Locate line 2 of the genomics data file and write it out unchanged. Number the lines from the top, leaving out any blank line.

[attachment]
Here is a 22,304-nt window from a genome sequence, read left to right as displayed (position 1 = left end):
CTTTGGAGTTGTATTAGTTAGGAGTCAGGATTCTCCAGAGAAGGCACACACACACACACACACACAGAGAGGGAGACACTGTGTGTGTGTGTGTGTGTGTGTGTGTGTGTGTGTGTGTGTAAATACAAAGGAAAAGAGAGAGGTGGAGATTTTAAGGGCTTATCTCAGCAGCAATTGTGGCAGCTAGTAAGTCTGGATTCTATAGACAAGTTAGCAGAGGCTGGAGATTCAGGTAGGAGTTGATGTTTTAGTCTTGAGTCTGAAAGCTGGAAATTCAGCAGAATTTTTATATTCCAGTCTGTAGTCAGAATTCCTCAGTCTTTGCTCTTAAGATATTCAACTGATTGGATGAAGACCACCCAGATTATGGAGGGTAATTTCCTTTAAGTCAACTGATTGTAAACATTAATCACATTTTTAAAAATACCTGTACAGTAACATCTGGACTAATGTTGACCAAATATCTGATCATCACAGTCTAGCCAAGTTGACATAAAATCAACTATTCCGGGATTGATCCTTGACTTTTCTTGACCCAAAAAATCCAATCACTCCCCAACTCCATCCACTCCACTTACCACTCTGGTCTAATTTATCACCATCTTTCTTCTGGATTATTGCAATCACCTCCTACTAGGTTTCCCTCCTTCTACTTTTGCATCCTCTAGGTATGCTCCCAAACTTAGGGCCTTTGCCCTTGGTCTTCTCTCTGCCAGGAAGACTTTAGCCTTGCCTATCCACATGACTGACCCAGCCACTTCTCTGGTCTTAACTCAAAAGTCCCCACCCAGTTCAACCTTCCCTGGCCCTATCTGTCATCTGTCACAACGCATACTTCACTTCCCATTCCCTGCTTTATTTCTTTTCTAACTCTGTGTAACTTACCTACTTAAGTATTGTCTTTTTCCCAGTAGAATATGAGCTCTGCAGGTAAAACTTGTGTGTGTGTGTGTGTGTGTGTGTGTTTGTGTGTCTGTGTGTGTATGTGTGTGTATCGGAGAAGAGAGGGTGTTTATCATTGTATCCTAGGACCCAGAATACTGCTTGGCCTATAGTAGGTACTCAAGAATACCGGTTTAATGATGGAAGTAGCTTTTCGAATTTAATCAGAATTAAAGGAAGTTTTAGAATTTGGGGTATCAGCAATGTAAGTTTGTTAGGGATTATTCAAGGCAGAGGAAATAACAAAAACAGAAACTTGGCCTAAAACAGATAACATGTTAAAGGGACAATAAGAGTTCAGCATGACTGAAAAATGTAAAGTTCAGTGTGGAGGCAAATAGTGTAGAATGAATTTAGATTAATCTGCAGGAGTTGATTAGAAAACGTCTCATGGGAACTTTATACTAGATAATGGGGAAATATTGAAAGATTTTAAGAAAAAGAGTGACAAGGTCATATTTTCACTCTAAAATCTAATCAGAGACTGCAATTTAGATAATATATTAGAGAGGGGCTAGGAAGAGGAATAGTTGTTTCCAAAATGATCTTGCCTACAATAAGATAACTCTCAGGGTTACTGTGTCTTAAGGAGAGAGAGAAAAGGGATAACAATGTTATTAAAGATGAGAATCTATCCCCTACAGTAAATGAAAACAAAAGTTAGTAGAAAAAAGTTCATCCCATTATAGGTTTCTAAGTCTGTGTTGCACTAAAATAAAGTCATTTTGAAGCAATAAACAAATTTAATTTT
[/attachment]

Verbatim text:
CTTTGGAGTTGTATTAGTTAGGAGTCAGGATTCTCCAGAGAAGGCACACACACACACACACACACAGAGAGGGAGACACTGTGTGTGTGTGTGTGTGTGTGTGTGTGTGTGTGTGTGTGTAAATACAAAGGAAAAGAGAGAGGTGGAGATTTTAAGGGCTTATCTCAGCAGCAATTGTGGCAGCTAGTAAGTCTGGATTCTATAGACAAGTTAGCAGAGGCTGGAGATTCAGGTAGGAGTTGATGTTTTAGTCTTGAGTCTGAAAGCTGGAAATTCAGCAGAATTTTTATATTCCAGTCTGTAGTCAGAATTCCTCAGTCTTTGCTCTTAAGATATTCAACTGATTGGATGAAGACCACCCAGATTATGGAGGGTAATTTCCTTTAAGTCAACTGATTGTAAACATTAATCACATTTTTAAAAATACCTGTACAGTAACATCTGGACTAATGTTGACCAAATATCTGATCATCACAGTCTAGCCAAGTTGACATAAAATCAACTATTCCGGGATTGATCCTTGACTTTTCTTGACCCAAAAAATCCAATCACTCCCCAACTCCATCCACTCCACTTACCACTCTGGTCTAATTTATCACCATCTTTCTTCTGGATTATTGCAATCACCTCCTACTAGGTTTCCCTCCTTCTACTTTTGCATCCTCTAGGTATGCTCCCAAACTTAGGGCCTTTGCCCTTGGTCTTCTCTCTGCCAGGAAGACTTTAGCCTTGCCTATCCACATGACTGACCCAGCCACTTCTCTGGTCTTAACTCAAAAGTCCCCACCCAGTTCAACCTTCCCTGGCCCTATCTGTCATCTGTCACAACGCATACTTCACTTCCCATTCCCTGCTTTATTTCTTTTCTAACTCTGTGTAACTTACCTACTTAAGTATTGTCTTTTTCCCAGTAGAATATGAGCTCTGCAGGTAAAACTTGTGTGTGTGTGTGTGTGTGTGTGTGTTTGTGTGTCTGTGTGTGTATGTGTGTGTATCGGAGAAGAGAGGGTGTTTATCATTGTATCCTAGGACCCAGAATACTGCTTGGCCTATAGTAGGTACTCAAGAATACCGGTTTAATGATGGAAGTAGCTTTTCGAATTTAATCAGAATTAAAGGAAGTTTTAGAATTTGGGGTATCAGCAATGTAAGTTTGTTAGGGATTATTCAAGGCAGAGGAAATAACAAAAACAGAAACTTGGCCTAAAACAGATAACATGTTAAAGGGACAATAAGAGTTCAGCATGACTGAAAAATGTAAAGTTCAGTGTGGAGGCAAATAGTGTAGAATGAATTTAGATTAATCTGCAGGAGTTGATTAGAAAACGTCTCATGGGAACTTTATACTAGATAATGGGGAAATATTGAAAGATTTTAAGAAAAAGAGTGACAAGGTCATATTTTCACTCTAAAATCTAATCAGAGACTGCAATTTAGATAATATATTAGAGAGGGGCTAGGAAGAGGAATAGTTGTTTCCAAAATGATCTTGCCTACAATAAGATAACTCTCAGGGTTACTGTGTCTTAAGGAGAGAGAGAAAAGGGATAACAATGTTATTAAAGATGAGAATCTATCCCCTACAGTAAATGAAAACAAAAGTTAGTAGAAAAAAGTTCATCCCATTATAGGTTTCTAAGTCTGTGTTGCACTAAAATAAAGTCATTTTGAAGCAATAAACAAATTTAATTTT